Since it began nearly six years ago, the Syrian civil war has prompted difficult foreign policy debates about US interventionism and what our role in the region – and more broadly, in the world – should be. Could the use of direct US military force in Syria help stop the unfolding humanitarian crisis there? Or does military action, (even if we assume the best of intentions), do more harm than good?
While Obama took the latter position during his presidency, Donald Trump has adopted a more hawkish stance, authorizing the launch of 59 cruise Tomahawk missiles at an airbase in Syria last week. The strike, which constitutes the first direct US military action against the President Bashar al-Assad regime, was a response to Assad’s suspected involvement in a chemical weapons attack that killed at least 70 Syrian civilians. In its wake, the world is left wondering how US intervention in Syria and beyond will look under the Trump administration – particularly given that this move directly contradicts Trump’s isolationist campaign rhetoric.
As we look ahead to what Trump may plan for the future, it helps to look back at lessons from the long history of US military intervention. When I first heard about the situation in Syria, it echoed the Salvadoran Civil War my parents and siblings fled in the 1980s. The US was heavily involved in funding that conflict, providing weapons, money and political support to El Salvador’s right-wing government. Today, El Salvador remains the deadliest country in the world after Syria, despite the fact that the war officially ended 25 years ago.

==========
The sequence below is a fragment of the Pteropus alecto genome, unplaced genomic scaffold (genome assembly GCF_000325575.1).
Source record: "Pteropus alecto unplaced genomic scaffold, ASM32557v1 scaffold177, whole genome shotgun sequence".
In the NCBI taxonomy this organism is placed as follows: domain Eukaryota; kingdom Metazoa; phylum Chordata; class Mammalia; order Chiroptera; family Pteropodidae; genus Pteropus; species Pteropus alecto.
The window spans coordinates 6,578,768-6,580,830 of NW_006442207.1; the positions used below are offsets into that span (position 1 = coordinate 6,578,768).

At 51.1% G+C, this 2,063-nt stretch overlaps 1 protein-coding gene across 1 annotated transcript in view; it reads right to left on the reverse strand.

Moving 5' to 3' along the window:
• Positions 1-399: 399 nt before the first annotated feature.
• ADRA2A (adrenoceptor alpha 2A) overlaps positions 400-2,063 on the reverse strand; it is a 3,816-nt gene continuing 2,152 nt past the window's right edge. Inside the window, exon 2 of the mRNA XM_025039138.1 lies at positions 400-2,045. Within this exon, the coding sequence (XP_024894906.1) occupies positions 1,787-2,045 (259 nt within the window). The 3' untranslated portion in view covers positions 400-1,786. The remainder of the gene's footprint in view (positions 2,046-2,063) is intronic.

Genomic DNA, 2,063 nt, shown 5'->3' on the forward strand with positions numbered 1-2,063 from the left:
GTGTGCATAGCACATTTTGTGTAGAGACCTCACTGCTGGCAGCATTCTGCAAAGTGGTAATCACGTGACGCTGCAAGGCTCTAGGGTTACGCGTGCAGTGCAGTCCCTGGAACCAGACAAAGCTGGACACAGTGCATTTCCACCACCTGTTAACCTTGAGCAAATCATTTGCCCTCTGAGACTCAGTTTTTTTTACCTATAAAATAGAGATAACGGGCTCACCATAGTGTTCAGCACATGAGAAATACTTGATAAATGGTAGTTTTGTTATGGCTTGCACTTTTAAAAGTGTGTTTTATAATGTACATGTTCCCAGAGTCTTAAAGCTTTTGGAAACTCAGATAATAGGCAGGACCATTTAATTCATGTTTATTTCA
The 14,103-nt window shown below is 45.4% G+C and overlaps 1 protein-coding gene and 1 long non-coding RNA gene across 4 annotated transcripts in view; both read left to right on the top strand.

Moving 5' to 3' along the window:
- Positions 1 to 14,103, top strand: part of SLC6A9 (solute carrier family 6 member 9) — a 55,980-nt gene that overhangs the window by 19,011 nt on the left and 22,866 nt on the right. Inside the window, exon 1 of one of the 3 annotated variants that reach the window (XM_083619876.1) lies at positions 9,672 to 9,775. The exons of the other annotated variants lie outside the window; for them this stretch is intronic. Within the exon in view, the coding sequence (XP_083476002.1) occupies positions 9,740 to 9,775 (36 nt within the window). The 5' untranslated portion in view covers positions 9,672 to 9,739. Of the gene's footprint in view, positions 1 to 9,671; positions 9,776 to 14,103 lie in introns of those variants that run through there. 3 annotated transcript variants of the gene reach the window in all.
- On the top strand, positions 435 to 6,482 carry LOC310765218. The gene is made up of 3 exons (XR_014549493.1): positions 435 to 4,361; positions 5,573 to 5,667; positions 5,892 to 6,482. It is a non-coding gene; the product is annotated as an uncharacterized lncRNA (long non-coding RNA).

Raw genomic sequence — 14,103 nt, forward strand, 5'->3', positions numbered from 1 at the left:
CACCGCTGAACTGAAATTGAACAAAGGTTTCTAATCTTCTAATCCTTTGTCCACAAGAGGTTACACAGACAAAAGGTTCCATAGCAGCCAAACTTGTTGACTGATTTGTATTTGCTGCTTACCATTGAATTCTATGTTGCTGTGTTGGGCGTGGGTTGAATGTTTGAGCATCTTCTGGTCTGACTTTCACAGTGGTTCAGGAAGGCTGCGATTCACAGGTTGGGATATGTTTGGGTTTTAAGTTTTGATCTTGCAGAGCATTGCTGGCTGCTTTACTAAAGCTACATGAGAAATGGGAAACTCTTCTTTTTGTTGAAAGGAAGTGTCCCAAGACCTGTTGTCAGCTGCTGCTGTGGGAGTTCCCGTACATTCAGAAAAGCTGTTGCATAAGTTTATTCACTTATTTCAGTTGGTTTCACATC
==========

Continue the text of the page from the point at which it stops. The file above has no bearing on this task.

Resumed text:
As many try to assuage their fears about Trump’s election by suggesting that the US has survived worse – “we survived Reagan” is a common refrain – we’d do well to remember that hundreds of thousands of people didn’t survive Reagan’s intervention and proxy wars in Central America. If we want more people to survive this new administration, we need to learn from the serious ramifications and unintended consequences that our military interventions have wrought in the past.
With that in mind, here are some of the repercussions of the US’s involvement in Central America that are still relevant in our current political context:
The Trump administration has garnered criticism for the hypocrisy of its Syria position – bombing the Assad regime, supposedly in the name of protecting innocent Syrian civilians, while simultaneously refusing to take in refugees. This, however, is not an unprecedented move.